You missed a good one!
The Spirit of Tehachapi
June 11, 2022
"I saw you toss the kites on high and blow the birds about the sky..." That quote from Robert Louis Stevenson's book, "A Child's Garden of Verses," kept me thinking of the aforementioned "wind."
Good old Tehachapi wind was present for the Heritage League Errea Garden Dedication held on Saturday, May 28. Like a naughty child who sometimes shows off for guests when they visit, the wind was only able to blow the tops of the trees. The garden, itself, was sheltered on all sides. "Foiled again!" Old man wind found itself unable to make a dent in the camaraderie of the crowd. In fact, all guests there were impressed that the actual formation of the garden, with its sheltering structure on all four sides, allowed the wind to pass over the crowd but was not allowed, at all, to blow anything out of place.
The refreshments were a gourmet delight. Why not? They were made by members who qualify for the term, gourmet. Oh yes, while still savoring the taste of the food, people were able to see the bird house which was fashioned and made into a smaller version of the Errea House. Lucky birds.
The music kept the spirit of the crowd in a wonderful, appreciative mood and the repertoire was in keeping for the occasion as well as the instruments; a mountain dulcimer, a guitar and lovely soprano vocalist.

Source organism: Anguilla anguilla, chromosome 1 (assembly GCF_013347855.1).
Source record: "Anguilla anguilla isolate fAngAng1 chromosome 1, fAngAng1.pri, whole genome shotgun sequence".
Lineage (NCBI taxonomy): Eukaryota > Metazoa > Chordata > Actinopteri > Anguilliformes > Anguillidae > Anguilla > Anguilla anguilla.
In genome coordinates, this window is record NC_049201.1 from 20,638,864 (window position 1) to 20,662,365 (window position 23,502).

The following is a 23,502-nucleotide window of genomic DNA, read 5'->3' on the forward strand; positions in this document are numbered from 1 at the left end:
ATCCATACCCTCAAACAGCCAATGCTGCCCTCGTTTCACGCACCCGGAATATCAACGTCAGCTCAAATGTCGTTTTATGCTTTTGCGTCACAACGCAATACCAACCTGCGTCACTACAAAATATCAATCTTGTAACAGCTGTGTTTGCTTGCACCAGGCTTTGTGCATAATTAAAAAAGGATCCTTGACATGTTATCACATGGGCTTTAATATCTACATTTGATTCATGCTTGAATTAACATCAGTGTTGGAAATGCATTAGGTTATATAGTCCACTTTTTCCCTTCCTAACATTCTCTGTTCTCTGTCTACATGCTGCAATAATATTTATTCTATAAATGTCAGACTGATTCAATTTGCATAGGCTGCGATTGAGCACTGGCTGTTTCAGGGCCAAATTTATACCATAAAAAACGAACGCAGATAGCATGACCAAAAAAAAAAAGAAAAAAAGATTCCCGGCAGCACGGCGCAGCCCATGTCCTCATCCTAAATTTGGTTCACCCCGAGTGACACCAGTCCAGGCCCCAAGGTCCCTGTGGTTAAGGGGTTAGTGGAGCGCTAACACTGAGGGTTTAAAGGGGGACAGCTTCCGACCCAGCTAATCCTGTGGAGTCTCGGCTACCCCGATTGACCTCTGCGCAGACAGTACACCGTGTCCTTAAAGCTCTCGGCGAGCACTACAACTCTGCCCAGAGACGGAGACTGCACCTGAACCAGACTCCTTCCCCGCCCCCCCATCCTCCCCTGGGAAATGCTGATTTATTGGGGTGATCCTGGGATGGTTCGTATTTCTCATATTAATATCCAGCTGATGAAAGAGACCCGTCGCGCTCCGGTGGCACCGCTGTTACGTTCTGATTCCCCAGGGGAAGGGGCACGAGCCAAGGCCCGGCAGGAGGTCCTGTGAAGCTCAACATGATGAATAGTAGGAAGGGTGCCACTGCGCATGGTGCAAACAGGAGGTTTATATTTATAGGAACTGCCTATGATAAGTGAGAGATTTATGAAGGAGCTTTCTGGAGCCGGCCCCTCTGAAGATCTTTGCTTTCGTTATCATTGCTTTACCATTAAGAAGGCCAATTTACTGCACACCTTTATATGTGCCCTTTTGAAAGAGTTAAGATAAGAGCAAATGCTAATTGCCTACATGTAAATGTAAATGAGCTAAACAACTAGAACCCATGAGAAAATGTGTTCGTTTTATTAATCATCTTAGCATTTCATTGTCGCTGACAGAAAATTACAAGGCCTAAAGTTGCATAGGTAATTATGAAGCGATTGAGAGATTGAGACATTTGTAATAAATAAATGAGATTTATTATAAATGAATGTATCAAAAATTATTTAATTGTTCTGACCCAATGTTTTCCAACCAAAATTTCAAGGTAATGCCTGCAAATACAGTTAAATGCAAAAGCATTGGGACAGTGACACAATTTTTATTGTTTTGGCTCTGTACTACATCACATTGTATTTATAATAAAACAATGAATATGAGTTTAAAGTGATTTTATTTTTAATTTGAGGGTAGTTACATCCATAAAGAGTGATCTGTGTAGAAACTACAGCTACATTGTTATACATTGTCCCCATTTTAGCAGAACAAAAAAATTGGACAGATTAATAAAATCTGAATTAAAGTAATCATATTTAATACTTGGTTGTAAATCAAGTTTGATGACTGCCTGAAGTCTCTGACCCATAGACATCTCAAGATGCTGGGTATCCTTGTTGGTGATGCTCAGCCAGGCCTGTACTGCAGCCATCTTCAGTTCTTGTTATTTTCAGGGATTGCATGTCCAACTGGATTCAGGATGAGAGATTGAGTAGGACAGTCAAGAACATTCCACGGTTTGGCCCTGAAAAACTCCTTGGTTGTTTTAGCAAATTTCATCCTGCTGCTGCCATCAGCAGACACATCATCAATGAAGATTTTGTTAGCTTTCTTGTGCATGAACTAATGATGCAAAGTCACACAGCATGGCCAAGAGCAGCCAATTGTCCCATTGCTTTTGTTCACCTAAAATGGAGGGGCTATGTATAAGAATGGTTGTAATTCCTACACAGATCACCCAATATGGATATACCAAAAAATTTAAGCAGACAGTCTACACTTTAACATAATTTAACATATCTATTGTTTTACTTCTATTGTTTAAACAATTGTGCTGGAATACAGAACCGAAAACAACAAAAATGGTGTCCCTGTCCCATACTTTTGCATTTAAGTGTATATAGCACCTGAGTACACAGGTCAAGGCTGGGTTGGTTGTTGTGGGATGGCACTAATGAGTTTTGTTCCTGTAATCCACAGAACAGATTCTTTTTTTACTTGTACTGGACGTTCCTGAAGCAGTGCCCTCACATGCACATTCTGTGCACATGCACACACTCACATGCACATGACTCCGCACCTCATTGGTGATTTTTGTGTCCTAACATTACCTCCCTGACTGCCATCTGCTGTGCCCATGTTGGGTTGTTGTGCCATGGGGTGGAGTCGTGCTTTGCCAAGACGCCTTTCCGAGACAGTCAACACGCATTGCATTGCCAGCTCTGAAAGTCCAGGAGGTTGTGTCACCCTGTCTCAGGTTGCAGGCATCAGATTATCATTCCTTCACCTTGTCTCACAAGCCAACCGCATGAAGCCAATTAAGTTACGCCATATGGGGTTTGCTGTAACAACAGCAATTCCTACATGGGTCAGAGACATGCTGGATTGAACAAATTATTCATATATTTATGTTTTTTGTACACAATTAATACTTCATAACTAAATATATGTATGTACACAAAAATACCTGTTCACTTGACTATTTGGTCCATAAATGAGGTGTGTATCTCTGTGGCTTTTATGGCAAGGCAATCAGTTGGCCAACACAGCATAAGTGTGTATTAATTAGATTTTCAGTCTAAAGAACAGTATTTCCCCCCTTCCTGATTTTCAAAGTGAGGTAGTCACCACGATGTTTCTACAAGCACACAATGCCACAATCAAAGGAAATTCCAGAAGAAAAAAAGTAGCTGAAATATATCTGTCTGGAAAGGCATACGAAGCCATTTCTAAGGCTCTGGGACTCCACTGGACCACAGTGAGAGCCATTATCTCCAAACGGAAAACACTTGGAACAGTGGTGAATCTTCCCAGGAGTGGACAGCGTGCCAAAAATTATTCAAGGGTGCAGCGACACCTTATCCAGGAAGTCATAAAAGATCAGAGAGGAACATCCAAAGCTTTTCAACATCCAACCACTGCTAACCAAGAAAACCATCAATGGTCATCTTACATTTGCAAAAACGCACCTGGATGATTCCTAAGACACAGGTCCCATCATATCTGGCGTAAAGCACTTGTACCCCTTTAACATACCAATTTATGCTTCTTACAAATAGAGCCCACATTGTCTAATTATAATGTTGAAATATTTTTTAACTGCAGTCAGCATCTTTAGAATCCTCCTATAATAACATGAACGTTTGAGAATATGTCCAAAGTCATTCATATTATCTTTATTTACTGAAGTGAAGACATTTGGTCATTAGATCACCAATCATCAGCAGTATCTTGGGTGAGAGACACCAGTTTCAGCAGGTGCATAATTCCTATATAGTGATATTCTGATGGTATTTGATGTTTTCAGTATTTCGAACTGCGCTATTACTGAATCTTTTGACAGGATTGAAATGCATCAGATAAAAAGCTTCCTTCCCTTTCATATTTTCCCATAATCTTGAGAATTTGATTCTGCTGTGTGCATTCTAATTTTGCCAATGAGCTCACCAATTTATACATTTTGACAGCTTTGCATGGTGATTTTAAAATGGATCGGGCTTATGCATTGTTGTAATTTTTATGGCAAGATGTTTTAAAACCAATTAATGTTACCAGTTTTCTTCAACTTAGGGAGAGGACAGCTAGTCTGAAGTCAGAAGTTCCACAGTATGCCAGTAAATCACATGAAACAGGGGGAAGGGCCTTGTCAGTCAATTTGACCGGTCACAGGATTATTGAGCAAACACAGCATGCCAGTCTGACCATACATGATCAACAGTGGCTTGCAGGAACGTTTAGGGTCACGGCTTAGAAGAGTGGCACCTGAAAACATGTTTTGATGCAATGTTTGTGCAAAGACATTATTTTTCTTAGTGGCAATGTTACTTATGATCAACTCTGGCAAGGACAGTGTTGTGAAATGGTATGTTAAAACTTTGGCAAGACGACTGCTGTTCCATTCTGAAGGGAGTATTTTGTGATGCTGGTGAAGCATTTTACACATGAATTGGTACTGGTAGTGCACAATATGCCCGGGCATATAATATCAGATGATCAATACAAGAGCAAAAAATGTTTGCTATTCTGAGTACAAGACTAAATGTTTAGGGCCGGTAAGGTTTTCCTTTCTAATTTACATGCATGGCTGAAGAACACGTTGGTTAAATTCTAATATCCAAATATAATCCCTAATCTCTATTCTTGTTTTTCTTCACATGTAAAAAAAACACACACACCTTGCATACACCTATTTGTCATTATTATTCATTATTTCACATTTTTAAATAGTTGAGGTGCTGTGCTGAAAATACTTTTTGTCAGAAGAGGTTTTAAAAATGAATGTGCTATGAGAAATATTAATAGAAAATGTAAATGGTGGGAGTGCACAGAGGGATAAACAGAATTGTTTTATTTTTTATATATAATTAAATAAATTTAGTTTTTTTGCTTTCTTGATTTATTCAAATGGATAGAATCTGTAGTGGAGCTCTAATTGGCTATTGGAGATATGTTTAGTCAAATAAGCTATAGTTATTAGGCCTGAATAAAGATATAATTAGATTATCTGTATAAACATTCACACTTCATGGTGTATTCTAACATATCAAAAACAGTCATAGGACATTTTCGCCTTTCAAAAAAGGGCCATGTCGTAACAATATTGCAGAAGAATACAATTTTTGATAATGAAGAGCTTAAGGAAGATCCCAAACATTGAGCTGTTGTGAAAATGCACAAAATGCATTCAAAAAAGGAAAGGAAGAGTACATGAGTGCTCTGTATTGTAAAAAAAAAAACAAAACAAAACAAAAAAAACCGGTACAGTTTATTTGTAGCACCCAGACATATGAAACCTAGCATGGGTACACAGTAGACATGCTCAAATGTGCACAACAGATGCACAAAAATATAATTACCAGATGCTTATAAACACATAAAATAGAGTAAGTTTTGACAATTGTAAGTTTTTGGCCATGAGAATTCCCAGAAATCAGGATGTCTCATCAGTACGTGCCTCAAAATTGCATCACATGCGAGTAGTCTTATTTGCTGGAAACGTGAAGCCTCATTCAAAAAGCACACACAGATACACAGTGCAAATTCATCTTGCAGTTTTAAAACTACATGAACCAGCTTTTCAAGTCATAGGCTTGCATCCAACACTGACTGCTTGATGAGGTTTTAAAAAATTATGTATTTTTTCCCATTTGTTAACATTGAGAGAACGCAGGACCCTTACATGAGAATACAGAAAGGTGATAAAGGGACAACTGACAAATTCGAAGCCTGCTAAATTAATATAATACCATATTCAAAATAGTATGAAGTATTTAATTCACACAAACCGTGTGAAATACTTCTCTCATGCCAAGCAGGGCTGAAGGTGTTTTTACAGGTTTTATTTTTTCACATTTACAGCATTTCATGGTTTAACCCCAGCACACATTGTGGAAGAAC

The Errea Garden was about two and one half years in completion. I used to attend the Board Meetings and listen to the discussion and plans. The overall theme was to have a garden where people could visit and enjoy themselves. The aim included the importance of retaining the historical era in place, as well. Plans also included a budget, drawings, supplies needed and manpower. The garden plants would be those native to our local gardens of today and yesterday, when the house first "landed" there. I had to use the word "landed" so as to make it a verb to tell a bit of history about the Errea House, itself.
According to Errea history, the house was built in the original town called Tehichipa or Williamsburg. Same town; two different names depending on the residents. Reportedly, the little home was built by a doctor whose name is lost to posterity. In about 1900, the current owner, Louis Vidallet, decided to move the little home to the growing town of Tehachapi; the little town formed by the Southern Pacific railroad having come through in 1876. Seeking the more convenient location near the railroad stop, those early residents of Tehichipa took the name of their town with them adopting the new spelling determined by the Southern Pacific. So it was, then, that the little house was moved on log rollers with mule or horse power and "landed" at 311 South Green Street, where it is today.
Getting back to the Errea garden: there was another, more vintage garden growing on land paralleling Green Street. This Errea garden existed from the 1900 time span until property lines were determined and a new garden has emerged. This change of location was determined by generous, faithful citizens. Thus, after nearly three years of hard work, planning a lovely place of beauty and public visitation has been added to the Tehachapi Heritage League. There would be so many people responsible for this final accomplishment, it's better for me not to mention any names at all in thanks for the beautiful garden. [Editor's note: You can visit the Errea garden at 311 S. Green Street, Tehachapi and learn more about it online at tehachapimuseum.org/errea-house-museum.]
Well, I will mention one name: THE WIND. "O wind a- blowing all day long, O wind that sings so loud a song! (You can say that again!)
A Child's Garden of Verses Copyright 1900.